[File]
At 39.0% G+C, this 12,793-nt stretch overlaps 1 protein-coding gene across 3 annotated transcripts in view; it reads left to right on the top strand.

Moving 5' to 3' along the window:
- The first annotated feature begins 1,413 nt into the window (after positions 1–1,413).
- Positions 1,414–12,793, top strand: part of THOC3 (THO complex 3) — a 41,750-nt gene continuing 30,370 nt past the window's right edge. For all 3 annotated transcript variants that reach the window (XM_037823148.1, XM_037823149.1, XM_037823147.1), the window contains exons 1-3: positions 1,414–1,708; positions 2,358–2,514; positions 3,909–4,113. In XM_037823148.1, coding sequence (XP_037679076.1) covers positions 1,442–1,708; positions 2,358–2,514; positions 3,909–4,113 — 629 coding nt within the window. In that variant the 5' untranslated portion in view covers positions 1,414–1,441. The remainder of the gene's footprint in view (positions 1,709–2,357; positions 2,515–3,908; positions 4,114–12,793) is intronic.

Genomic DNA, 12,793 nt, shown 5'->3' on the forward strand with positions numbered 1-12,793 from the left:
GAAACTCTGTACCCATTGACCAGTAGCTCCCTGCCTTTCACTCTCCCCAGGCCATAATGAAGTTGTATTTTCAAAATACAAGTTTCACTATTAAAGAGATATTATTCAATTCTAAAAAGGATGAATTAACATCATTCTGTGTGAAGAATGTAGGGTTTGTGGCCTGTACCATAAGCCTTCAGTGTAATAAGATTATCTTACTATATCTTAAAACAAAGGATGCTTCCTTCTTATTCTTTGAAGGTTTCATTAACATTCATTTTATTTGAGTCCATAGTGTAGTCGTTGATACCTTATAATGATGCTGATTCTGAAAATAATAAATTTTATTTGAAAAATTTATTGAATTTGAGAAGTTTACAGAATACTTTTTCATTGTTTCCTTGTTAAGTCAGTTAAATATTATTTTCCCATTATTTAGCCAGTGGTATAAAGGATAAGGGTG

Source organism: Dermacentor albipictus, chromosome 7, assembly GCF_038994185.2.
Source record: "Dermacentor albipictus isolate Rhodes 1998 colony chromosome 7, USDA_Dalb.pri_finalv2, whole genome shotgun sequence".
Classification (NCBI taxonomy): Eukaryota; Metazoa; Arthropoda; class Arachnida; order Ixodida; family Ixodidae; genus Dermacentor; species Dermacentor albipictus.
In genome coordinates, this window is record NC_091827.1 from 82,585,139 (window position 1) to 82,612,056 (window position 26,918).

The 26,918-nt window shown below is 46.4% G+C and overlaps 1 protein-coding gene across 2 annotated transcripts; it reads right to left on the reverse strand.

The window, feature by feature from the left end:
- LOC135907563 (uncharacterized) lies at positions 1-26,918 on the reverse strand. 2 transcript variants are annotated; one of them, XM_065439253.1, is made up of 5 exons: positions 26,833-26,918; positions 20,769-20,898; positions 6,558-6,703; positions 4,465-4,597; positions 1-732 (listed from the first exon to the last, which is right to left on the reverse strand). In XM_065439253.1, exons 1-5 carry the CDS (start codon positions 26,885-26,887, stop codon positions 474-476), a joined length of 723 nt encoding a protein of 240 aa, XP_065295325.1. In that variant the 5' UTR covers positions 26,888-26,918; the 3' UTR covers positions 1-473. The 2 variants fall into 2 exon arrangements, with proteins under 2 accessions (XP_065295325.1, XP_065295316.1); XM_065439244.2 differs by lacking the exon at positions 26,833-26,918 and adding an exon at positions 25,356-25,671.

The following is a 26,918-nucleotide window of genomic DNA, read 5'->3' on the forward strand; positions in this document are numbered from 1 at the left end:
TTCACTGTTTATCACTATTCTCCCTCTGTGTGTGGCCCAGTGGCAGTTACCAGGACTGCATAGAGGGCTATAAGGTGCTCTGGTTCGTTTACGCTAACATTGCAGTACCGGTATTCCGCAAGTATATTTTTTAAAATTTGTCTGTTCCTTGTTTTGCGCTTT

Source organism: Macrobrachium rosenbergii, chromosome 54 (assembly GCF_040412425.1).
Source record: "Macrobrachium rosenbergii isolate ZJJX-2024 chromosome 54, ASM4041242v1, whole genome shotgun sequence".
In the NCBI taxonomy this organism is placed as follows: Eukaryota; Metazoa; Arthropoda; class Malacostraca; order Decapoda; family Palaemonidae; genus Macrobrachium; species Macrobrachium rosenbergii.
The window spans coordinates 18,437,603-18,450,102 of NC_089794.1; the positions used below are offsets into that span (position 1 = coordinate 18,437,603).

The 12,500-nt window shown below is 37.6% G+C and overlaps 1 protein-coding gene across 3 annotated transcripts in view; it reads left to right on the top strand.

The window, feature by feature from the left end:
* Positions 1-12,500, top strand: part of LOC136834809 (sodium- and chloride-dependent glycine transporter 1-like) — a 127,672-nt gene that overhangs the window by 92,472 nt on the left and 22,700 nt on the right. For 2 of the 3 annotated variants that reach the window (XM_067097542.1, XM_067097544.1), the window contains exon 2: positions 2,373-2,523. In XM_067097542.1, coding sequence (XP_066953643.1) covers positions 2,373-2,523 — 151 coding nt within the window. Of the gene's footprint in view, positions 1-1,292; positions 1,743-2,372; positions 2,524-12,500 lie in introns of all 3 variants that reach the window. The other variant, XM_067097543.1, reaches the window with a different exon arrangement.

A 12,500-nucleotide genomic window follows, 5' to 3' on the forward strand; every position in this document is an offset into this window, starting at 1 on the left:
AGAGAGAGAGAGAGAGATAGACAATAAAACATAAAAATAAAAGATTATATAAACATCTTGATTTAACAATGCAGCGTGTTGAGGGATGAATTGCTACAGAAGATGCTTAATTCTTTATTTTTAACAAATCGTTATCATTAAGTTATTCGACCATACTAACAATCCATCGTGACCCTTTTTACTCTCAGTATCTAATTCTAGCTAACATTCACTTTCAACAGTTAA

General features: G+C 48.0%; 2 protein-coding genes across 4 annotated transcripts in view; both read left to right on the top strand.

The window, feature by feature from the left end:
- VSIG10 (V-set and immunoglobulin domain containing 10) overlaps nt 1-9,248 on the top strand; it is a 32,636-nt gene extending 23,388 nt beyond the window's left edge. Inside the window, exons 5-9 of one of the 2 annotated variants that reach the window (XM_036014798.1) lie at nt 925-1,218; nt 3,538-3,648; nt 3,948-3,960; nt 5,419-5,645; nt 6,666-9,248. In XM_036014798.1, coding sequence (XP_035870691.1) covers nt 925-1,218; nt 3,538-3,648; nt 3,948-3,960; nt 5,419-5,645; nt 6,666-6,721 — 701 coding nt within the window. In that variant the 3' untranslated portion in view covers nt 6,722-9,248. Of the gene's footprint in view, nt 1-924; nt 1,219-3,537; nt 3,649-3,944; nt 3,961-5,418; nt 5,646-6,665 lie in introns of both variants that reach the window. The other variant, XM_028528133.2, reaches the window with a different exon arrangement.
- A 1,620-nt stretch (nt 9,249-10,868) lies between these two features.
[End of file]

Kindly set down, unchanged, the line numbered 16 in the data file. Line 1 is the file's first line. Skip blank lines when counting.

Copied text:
Source organism: Macrobrachium rosenbergii, chromosome 54 (assembly GCF_040412425.1).